F. Scott Fitzgerald Biography
F. Scott Fitzgerald’s The Great Gatsby is widely regarded as one of the most influential works of the 20th century. If great art is born of great misery, that might help explain Gatsby's success. The novel tells the story of Fitzgerald’s “Lost Generation” during the Jazz Age. The term "Lost Generation" describe the young people of the 1920s who, like Fitzgerald, felt purposeless in a world of excess. Fitzgerald also wrestled with many personal demons—alcoholism in particular and his problematic relationship with his wife, Zelda Sayre. Zelda was from a markedly higher social ranking, so Fitzgerald constantly struggled with feelings of inadequacy. Despite his many publications, Fitzgerald died believing he was a failure as a writer. History has judged otherwise, and today Fitzgerald is considered one of America’s most celebrated authors.
Facts and Trivia
- Don’t underestimate the influence of Zelda Sayre on Fitzgerald’s work. She was the basis of the characters Judy Jones in “Winter Dreams” and Daisy Fay in The Great Gatsby. Later, Zelda’s mental illness would also influence his novel Tender Is the Night.
- Hemingway once ridiculed Fitzgerald’s famous line, “The rich are different than you and I,” by quipping, “Yes, they have more money.”
- Despite his successes, Fitzgerald was continually in debt and often had to write for magazines to support his family.
- During the last three years of his life, Fitzgerald worked as a scriptwriter in Hollywood.
- A famous line from The Great Gatsby embodies Fitzgerald’s lifelong philosophy of trying to reclaim youth: “So we beat on, boats against the current, borne back ceaselessly into the past.”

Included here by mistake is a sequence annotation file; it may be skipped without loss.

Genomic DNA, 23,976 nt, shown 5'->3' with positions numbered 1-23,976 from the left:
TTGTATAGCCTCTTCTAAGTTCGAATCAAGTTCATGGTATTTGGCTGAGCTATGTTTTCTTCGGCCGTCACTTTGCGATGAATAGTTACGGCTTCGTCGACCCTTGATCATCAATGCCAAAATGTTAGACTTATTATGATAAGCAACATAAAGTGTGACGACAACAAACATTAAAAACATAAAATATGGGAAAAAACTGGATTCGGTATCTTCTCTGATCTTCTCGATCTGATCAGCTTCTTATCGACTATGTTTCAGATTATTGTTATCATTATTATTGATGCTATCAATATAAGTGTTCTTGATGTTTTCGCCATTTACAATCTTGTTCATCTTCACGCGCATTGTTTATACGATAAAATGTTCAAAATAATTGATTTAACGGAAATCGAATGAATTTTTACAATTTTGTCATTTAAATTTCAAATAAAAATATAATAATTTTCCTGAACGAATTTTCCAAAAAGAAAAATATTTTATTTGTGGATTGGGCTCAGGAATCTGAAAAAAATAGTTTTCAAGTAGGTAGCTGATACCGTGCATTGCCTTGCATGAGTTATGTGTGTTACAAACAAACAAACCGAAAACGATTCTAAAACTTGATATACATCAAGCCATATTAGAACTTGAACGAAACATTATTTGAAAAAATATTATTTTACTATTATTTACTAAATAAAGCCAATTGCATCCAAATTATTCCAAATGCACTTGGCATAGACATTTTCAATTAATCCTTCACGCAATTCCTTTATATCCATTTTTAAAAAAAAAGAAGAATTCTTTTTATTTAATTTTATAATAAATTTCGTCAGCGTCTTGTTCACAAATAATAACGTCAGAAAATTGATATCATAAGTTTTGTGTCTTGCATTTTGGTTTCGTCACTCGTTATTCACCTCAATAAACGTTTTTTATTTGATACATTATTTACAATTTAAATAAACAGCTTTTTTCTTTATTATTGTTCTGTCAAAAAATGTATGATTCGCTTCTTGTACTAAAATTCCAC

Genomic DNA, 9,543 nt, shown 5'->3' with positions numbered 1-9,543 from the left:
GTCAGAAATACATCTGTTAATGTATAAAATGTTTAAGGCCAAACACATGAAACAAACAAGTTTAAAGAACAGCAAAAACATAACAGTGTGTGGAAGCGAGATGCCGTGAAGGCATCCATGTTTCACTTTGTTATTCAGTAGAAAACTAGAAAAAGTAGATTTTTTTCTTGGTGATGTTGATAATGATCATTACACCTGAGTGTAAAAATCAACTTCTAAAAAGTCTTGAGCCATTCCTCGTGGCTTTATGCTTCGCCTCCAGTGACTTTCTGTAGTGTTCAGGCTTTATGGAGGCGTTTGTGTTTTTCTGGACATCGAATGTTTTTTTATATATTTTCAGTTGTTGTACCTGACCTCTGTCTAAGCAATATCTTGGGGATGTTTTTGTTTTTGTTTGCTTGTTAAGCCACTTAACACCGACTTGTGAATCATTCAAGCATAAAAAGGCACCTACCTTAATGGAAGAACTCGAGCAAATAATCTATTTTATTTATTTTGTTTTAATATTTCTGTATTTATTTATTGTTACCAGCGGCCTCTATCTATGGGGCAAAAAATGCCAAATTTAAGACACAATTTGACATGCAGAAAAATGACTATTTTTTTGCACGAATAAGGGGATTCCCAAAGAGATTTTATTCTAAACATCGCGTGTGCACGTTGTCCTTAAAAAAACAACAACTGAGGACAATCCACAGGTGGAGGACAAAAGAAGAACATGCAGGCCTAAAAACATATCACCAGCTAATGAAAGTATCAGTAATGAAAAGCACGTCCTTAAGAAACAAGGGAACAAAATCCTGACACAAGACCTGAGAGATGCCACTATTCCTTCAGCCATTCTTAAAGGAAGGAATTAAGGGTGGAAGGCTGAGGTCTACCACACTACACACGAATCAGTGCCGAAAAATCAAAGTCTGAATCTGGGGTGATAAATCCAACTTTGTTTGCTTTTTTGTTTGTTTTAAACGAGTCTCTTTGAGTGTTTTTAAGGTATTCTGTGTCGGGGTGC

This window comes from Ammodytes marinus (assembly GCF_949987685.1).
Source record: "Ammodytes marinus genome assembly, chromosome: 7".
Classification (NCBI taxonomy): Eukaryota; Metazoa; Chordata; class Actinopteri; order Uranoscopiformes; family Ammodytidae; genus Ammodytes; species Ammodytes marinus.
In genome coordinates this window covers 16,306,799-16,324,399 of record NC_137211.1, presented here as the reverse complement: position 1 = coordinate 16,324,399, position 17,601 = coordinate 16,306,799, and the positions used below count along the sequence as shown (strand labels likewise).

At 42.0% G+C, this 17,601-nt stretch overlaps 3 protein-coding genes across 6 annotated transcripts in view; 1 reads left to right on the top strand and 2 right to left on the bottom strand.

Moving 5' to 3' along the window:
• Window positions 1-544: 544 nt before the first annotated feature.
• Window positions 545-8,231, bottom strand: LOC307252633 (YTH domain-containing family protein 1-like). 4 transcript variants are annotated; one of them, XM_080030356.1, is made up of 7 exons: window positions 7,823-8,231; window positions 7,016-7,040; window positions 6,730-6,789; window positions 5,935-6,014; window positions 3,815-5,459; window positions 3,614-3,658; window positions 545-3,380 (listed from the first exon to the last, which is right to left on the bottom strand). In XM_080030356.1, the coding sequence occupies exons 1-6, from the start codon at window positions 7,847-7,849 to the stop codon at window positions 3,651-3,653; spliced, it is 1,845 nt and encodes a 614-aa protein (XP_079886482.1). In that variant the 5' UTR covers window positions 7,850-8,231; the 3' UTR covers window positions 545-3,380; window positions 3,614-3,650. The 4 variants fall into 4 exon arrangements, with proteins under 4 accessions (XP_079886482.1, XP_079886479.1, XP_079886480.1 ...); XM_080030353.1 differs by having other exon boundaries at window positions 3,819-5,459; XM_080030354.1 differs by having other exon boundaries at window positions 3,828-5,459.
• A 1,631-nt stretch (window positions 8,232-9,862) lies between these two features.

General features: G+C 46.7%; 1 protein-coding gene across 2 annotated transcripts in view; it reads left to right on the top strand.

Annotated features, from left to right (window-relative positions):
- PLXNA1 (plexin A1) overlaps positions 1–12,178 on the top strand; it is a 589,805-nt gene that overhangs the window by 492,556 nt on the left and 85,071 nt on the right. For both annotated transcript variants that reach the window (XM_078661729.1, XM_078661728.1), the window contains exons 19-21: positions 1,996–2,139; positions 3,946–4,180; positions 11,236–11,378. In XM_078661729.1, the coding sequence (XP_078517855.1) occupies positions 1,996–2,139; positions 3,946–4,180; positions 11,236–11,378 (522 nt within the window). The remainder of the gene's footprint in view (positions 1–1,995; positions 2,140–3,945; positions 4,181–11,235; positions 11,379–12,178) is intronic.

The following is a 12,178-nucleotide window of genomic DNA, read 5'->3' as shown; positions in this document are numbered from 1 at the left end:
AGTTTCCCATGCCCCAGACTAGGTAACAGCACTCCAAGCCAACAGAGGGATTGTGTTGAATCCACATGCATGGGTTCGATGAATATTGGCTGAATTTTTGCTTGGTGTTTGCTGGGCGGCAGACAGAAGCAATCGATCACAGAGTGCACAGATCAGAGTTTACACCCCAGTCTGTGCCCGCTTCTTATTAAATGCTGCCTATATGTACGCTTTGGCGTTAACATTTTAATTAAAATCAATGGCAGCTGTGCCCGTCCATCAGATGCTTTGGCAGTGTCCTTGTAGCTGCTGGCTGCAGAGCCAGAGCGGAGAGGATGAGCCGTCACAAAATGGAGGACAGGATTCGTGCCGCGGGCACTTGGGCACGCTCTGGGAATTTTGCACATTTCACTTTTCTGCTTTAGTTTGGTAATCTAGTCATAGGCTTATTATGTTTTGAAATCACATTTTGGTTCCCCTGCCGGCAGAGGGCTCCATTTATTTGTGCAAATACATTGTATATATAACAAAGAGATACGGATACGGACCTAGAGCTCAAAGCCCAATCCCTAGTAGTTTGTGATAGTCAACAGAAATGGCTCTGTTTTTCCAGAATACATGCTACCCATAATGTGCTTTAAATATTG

Article abstract: With a poetic style and an insight into the lure of and the fallacies within the American Dream, Fitzgerald created some of the most distinctively American fiction.
Francis Scott Key Fitzgerald was born September 24, 1896, in St. Paul, Minnesota. His father, Edward Fitzgerald, was a furniture manufacturer, and his mother, Mollie McQuillan Fitzgerald, the daughter of a wealthy St. Paul businessman. After Edward Fitzgerald’s business failed in 1898, he became a wholesale grocery salesman for Procter and Gamble in Buffalo, New York. Edward was transferred to Syracuse, New York, in 1901 (when Scott’s sister Annabel was born) and back to Buffalo in 1903 before losing his job in 1908. The family then returned to St. Paul to live off the money Mollie had inherited from her father.
Edward Fitzgerald, who had cowritten a novel when he was young, read from the works of George Gordon, Lord Byron and Edgar Allan Poe to his son and praised the boy’s attempts at writing, but he hoped that Scott would become an army officer. Mollie did not encourage his literary interests and wanted him to be a successful businessman like her father, to make up for Edward’s failure and to live up to the illustrious ancestors on his father’s side of the family, a long line of wealthy Maryland landowners, politicians, and lawyers. (Francis Scott Key was a distant relative.)
Because Scott’s family believed that he needed discipline, he was sent in 1911 to the Newman School, a Catholic preparatory school in Hackensack, New Jersey. At Newman, Fitzgerald met Father Sigourney Fay, a wealthy intellectual who introduced him to Henry Adams and other well-known literary figures. Fay became the boy’s surrogate father and is the model for Monsignor Darcy in This Side of Paradise (1920).
In 1913, Fitzgerald enrolled at Princeton University. He dreamed of becoming a college football star but did not make the team. He had worked on school publications throughout high school and began writing for the Princeton Tiger , the college humor magazine. He also wrote the books and lyrics for musical productions of the prestigious Triangle Club, and through such literary endeavors he made friends with fellow students Edmund Wilson, who became one of America’s most important...
(The entire section is 8,441 words.)